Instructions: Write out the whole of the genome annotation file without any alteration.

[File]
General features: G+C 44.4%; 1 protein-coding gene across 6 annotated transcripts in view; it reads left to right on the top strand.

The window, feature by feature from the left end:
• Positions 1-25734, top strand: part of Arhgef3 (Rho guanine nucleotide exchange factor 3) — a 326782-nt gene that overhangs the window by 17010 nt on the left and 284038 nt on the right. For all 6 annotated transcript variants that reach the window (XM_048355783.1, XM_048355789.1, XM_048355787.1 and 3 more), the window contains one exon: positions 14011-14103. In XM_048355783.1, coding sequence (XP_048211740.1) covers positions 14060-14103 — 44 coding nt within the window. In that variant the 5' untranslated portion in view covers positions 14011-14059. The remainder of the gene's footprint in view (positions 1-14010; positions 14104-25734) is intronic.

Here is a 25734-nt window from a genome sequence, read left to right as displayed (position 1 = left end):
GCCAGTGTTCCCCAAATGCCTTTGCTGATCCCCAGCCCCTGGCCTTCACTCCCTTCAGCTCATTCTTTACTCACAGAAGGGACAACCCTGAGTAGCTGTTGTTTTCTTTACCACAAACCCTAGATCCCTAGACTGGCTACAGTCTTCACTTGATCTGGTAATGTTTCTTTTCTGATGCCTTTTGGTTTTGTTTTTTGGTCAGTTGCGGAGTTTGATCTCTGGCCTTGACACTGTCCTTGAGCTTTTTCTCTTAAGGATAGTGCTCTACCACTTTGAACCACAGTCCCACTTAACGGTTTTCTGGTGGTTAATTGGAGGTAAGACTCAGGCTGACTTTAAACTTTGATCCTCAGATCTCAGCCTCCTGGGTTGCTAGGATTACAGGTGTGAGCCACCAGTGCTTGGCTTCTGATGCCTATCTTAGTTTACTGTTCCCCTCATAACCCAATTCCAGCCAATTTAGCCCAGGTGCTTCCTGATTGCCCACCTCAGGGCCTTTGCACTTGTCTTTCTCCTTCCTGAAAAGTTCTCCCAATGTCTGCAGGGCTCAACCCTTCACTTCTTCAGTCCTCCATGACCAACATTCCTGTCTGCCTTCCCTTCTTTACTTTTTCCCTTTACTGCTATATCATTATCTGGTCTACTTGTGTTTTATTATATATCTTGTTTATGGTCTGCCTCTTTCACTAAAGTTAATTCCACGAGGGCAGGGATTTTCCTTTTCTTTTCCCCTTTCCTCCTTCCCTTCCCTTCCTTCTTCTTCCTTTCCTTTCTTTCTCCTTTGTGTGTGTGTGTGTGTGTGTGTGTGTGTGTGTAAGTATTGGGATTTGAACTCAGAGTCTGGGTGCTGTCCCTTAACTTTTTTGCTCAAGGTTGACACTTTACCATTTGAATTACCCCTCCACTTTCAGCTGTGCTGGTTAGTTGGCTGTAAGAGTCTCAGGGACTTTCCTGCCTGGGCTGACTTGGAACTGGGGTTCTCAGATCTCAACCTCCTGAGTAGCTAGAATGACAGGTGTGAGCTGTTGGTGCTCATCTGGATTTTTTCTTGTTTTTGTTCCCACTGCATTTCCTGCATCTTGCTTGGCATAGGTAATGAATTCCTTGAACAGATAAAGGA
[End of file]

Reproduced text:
General features: G+C 44.4%; 1 protein-coding gene across 6 annotated transcripts in view; it reads left to right on the top strand.

The window, feature by feature from the left end:
• Positions 1-25734, top strand: part of Arhgef3 (Rho guanine nucleotide exchange factor 3) — a 326782-nt gene that overhangs the window by 17010 nt on the left and 284038 nt on the right. For all 6 annotated transcript variants that reach the window (XM_048355783.1, XM_048355789.1, XM_048355787.1 and 3 more), the window contains one exon: positions 14011-14103. In XM_048355783.1, coding sequence (XP_048211740.1) covers positions 14060-14103 — 44 coding nt within the window. In that variant the 5' untranslated portion in view covers positions 14011-14059. The remainder of the gene's footprint in view (positions 1-14010; positions 14104-25734) is intronic.

Here is a 25734-nt window from a genome sequence, read left to right as displayed (position 1 = left end):
GCCAGTGTTCCCCAAATGCCTTTGCTGATCCCCAGCCCCTGGCCTTCACTCCCTTCAGCTCATTCTTTACTCACAGAAGGGACAACCCTGAGTAGCTGTTGTTTTCTTTACCACAAACCCTAGATCCCTAGACTGGCTACAGTCTTCACTTGATCTGGTAATGTTTCTTTTCTGATGCCTTTTGGTTTTGTTTTTTGGTCAGTTGCGGAGTTTGATCTCTGGCCTTGACACTGTCCTTGAGCTTTTTCTCTTAAGGATAGTGCTCTACCACTTTGAACCACAGTCCCACTTAACGGTTTTCTGGTGGTTAATTGGAGGTAAGACTCAGGCTGACTTTAAACTTTGATCCTCAGATCTCAGCCTCCTGGGTTGCTAGGATTACAGGTGTGAGCCACCAGTGCTTGGCTTCTGATGCCTATCTTAGTTTACTGTTCCCCTCATAACCCAATTCCAGCCAATTTAGCCCAGGTGCTTCCTGATTGCCCACCTCAGGGCCTTTGCACTTGTCTTTCTCCTTCCTGAAAAGTTCTCCCAATGTCTGCAGGGCTCAACCCTTCACTTCTTCAGTCCTCCATGACCAACATTCCTGTCTGCCTTCCCTTCTTTACTTTTTCCCTTTACTGCTATATCATTATCTGGTCTACTTGTGTTTTATTATATATCTTGTTTATGGTCTGCCTCTTTCACTAAAGTTAATTCCACGAGGGCAGGGATTTTCCTTTTCTTTTCCCCTTTCCTCCTTCCCTTCCCTTCCTTCTTCTTCCTTTCCTTTCTTTCTCCTTTGTGTGTGTGTGTGTGTGTGTGTGTGTGTGTGTAAGTATTGGGATTTGAACTCAGAGTCTGGGTGCTGTCCCTTAACTTTTTTGCTCAAGGTTGACACTTTACCATTTGAATTACCCCTCCACTTTCAGCTGTGCTGGTTAGTTGGCTGTAAGAGTCTCAGGGACTTTCCTGCCTGGGCTGACTTGGAACTGGGGTTCTCAGATCTCAACCTCCTGAGTAGCTAGAATGACAGGTGTGAGCTGTTGGTGCTCATCTGGATTTTTTCTTGTTTTTGTTCCCACTGCATTTCCTGCATCTTGCTTGGCATAGGTAATGAATTCCTTGAACAGATAAAGGA